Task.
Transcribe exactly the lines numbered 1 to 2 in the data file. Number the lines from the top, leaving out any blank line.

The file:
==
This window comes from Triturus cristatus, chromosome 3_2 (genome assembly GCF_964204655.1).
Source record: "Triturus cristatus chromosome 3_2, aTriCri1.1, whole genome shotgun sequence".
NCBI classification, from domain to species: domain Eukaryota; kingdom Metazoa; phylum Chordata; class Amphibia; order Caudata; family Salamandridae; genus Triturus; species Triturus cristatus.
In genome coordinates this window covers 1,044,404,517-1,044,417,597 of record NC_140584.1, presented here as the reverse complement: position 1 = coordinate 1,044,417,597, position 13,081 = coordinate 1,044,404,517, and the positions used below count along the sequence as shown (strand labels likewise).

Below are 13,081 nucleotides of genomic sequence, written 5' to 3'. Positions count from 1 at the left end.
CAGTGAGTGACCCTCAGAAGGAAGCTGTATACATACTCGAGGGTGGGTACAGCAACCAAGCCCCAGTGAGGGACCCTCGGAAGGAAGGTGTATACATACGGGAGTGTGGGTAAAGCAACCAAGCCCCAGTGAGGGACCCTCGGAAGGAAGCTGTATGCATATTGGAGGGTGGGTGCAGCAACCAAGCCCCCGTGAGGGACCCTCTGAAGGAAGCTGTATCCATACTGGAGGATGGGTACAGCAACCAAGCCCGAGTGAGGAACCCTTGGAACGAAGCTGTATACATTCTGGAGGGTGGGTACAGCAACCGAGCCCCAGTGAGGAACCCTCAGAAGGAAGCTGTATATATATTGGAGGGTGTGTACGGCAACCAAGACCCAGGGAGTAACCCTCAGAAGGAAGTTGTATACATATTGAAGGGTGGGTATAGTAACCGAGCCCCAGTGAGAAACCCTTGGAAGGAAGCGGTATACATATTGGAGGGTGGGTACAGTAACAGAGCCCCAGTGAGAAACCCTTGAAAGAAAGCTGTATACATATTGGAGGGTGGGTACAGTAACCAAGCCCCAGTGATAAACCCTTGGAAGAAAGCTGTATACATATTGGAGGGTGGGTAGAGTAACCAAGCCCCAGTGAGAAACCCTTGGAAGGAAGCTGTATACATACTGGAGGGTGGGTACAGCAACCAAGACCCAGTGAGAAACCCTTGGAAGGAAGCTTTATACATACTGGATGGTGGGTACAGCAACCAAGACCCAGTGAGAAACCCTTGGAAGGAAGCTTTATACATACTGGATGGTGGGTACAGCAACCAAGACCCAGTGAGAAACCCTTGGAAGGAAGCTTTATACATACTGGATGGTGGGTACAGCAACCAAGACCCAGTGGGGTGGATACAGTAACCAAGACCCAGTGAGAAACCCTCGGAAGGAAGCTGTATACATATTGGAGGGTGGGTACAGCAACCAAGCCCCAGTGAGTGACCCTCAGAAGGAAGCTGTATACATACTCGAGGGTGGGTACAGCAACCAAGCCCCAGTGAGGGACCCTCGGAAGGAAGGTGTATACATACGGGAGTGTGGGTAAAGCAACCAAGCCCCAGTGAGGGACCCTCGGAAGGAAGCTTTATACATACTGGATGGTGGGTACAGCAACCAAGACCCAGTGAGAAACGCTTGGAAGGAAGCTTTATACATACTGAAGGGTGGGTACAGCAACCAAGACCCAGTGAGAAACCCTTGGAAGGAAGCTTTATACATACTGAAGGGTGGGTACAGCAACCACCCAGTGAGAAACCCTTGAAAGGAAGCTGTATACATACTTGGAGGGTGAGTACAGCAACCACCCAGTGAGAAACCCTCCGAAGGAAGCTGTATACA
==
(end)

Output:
This window comes from Triturus cristatus, chromosome 3_2 (genome assembly GCF_964204655.1).
Source record: "Triturus cristatus chromosome 3_2, aTriCri1.1, whole genome shotgun sequence".